Cold blooded logic sometimes requires us to stand aside and mind our own business. It also requires us to look at the interests of not only Iran, but of Saudi Arabia, Israel, Lebanon and Turkey. Surely Russia has as many interests in Syria as the United States as well. Those of you who think we should do something need to start with yourselves, for I remain woefully unconvinced that any of this is in America’s own self interest. I doubt I am alone in this either. I am very much aware however that the void is the playground of conspiracy and ignorance, and the bastard of stupidity more often results than not. As Mr. Kaplan is very much aware, it is much to late to abort Iraq, his last bastard.

Update: I would be remiss not to link this following post by Mr. Sales.

Everyone Knows Except The National Media

Rocket science 101


The intellectual dishonesty continues. As before, it’s the lie of omission. R and R are familiar with my book ‘The 7 Deadly Innocent Frauds of Economic Policy’ and, when pressed, agree with the dynamics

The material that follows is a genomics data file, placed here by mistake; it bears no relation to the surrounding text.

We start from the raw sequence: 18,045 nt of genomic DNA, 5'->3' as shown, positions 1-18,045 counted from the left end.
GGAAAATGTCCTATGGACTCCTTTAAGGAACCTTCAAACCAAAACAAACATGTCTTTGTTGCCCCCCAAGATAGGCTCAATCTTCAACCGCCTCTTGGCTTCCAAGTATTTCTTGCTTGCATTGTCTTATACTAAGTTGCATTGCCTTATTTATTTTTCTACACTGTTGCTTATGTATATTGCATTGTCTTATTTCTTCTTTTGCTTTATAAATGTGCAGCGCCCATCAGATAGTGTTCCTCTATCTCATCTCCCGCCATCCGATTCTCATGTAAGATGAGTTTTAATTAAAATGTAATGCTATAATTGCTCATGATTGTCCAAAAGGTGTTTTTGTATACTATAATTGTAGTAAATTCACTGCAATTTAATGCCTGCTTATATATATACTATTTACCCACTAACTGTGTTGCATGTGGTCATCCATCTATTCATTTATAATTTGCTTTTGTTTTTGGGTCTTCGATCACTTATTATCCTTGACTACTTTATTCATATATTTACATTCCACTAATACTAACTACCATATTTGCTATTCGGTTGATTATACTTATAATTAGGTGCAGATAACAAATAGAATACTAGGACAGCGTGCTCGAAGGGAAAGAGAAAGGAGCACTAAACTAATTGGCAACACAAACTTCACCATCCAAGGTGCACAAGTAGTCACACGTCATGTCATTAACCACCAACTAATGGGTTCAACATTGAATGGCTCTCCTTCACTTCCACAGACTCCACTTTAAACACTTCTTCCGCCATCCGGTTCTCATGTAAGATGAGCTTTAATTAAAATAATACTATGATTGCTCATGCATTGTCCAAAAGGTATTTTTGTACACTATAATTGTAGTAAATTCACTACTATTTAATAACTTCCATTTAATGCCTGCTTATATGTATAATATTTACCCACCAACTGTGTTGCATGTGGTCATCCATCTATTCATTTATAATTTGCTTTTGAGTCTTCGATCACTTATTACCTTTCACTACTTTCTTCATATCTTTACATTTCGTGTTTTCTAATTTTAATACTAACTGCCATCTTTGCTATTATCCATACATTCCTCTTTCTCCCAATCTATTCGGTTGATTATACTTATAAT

I wonder how long the network and cable presenters, and their producers, are going to allow themselves to played, even if the policies under consideration appeal to their own economic self interests. Because those policies do appeal to their interests. Yet they are based on lies.

I’m sure self preservation, ie access, may come into play, but for crying out loud, that should be out weighed by personal and professional pride. It shouldn’t reach the point where guys like me would prefer Alex Jones Infowart to cable and national network reporting.

Conspiracy theory is conspiracy theory, and the idea that there is some moral hazard to be found in expensing cost centers, or acknowledging that some people have neither the tools nor inclination to escape poverty, but their children just might and so it good and worthwhile to advance every opportunity to help them do so, if for no other reason than it is the right thing to do.

We don’t condemn the police for every murder or crime they didn’t prevent, or excoriate them for every unsolved crime. We don’t condemn fire fighters for every life lost in a fire, but praise them for every life rescued from one. Yet we condemn every child born into poverty to the same station in life because we have made a moral judgement about their parents, a sweepingly generalized one that goes against everything you were taught in English Lit., Bible school, and kindergarten.